About Sarah Caudwell (Cockburn)
Sarah Caudwell was the pseudonym of Sarah Cockburn (1939 – Cheltenham, Gloucestershire, January 2000), a British barrister and writer of detective stories.
She is best known for a series of four murder stories written between 1980 and 1999, centred around the lives of a group of young barristers practicing in Lincoln’s Inn and narrated by a Hilary Tamar, a Professor of Medieval Law (gender unknown), who also acts as detective.
Sarah Cockburn was the daughter of Claud Cockburn, the left wing journalist, and his second wife Jean Ross, who was partly the model for Christopher Isherwood's Sally Bowles of Cabaret fame. Caudwell's three half-brothers Alexander Cockburn, Andrew Cockburn and Patrick Cockburn are also journalists. She was the half-sister-in-law of Leslie Cockburn and of Michael Flanders. Journalists Laura Flanders and Stephanie Flanders, and actress Olivia Wilde are her half-nieces.
She graduated in Classics from the University of Aberdeen, Aberdeen, Aberdeenshire, and read Law at St Anne's College, University of Oxford, Oxford, Oxfordshire. On coming down from Oxford she lectured on Law at the University College of Wales, Aberystwyth. Having been called to the Bar, she practised as a Barrister for several years in Lincoln’s Inn, where she was admitted to and was entitled to practice in 1966, and later specialised in international tax planning at Lloyds Bank. It was at this time that she started to write.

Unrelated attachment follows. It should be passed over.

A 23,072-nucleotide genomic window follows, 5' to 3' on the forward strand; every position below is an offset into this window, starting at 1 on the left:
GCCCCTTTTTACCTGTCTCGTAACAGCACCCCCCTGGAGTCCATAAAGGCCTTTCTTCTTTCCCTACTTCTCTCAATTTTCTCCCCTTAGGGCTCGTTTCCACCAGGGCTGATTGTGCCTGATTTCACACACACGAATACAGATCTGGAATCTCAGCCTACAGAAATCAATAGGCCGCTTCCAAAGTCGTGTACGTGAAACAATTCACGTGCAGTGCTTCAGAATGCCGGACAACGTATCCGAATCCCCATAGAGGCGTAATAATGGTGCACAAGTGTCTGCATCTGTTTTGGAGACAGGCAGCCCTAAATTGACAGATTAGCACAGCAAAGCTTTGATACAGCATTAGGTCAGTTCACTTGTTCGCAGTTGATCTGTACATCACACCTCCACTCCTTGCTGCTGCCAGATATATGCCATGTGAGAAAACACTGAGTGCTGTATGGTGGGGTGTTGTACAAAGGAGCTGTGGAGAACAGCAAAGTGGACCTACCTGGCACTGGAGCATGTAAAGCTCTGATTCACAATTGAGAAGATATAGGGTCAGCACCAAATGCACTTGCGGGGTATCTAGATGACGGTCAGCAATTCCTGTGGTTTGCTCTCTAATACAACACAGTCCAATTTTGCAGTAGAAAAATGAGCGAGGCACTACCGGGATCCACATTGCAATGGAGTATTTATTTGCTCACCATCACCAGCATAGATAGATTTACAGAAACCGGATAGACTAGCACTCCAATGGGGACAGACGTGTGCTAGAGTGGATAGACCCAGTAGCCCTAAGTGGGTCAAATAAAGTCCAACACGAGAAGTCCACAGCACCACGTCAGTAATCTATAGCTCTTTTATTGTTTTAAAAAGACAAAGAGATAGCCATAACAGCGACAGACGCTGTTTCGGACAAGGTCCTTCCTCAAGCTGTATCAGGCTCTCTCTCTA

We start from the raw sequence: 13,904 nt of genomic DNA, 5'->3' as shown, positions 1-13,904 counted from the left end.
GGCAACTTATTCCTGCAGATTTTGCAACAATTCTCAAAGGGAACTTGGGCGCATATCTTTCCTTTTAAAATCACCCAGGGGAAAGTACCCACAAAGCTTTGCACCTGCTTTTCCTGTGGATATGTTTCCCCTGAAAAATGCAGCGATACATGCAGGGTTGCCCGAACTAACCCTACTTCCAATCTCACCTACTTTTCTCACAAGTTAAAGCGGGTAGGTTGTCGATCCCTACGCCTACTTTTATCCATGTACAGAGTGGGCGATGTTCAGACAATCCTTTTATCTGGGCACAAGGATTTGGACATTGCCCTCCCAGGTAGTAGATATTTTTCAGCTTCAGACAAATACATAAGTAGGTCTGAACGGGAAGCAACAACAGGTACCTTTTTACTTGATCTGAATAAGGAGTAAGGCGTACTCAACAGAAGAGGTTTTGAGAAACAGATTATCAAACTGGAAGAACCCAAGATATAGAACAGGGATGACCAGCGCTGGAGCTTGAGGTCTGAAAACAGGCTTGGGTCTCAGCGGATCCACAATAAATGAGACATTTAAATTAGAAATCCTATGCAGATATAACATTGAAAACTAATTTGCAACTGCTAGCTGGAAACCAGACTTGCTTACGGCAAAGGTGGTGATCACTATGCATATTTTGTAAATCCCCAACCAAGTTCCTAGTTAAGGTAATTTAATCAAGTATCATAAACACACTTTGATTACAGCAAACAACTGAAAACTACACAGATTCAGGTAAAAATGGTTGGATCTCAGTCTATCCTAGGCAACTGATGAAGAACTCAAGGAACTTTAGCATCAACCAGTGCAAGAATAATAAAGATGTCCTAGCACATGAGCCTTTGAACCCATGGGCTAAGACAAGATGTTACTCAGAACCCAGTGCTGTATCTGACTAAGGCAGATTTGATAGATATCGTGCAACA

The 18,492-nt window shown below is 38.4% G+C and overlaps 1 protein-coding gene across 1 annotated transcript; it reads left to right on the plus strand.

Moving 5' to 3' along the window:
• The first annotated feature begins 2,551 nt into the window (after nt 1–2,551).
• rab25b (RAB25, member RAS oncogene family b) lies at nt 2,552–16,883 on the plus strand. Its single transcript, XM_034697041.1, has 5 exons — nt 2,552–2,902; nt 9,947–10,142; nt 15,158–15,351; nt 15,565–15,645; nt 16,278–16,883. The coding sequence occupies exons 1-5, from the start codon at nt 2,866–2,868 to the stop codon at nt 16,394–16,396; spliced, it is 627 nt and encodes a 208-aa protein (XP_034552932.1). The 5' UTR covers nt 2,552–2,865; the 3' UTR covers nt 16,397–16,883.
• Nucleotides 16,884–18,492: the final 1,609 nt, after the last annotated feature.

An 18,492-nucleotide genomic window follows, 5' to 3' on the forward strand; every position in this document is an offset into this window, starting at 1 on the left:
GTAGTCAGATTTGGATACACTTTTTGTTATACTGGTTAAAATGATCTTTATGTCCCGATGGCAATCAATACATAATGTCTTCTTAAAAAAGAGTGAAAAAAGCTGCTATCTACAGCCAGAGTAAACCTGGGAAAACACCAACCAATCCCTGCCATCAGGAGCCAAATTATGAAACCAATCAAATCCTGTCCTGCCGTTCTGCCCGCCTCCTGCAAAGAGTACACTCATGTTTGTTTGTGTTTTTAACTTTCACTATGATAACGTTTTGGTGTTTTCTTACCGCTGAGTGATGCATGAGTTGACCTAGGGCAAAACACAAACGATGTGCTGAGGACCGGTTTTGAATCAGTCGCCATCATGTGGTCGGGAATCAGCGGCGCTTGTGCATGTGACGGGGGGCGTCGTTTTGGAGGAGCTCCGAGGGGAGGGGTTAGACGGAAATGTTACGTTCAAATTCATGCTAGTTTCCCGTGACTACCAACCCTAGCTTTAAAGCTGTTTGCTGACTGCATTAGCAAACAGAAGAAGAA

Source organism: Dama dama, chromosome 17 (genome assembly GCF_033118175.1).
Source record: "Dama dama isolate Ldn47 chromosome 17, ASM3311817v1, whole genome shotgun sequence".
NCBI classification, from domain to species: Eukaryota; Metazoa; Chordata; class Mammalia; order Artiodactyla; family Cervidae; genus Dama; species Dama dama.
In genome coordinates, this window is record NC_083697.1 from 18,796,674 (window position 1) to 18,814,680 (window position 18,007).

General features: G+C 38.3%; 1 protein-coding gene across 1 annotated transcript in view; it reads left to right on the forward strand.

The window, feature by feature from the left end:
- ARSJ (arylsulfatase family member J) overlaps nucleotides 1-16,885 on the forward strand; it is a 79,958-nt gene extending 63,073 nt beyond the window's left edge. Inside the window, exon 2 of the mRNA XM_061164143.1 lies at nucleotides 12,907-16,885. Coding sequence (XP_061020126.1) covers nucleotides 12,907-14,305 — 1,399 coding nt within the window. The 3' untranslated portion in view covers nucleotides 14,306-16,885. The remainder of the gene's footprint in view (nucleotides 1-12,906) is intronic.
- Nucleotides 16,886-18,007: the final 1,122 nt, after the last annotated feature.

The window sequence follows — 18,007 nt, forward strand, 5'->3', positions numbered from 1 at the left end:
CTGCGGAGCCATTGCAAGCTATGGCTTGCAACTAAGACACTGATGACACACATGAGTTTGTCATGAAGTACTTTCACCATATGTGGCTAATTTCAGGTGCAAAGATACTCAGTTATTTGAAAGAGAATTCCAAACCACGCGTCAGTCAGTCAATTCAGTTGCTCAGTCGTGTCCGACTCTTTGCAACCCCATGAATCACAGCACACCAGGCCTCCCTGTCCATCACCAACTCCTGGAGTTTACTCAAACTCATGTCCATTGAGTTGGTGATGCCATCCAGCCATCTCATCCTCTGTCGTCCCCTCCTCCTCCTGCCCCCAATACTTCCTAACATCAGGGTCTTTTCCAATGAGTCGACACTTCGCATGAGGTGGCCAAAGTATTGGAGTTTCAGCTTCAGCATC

She was one of the first two female students to join the Oxford Union, having, legend has it, dressed up in men's clothes to protest against its male-only membership policy. She was thus one of the first female students to speak in the Oxford Union's Debating Chamber.
She was a lifelong pipe-smoker, and inveterate crossword-puzzle solver, reaching the final of The Times Crossword Competition more than once. For many years she lived in Barnes, London with her mother and aunt. She died of cancer in January 2000 in Cheltenham, Gloucestershire.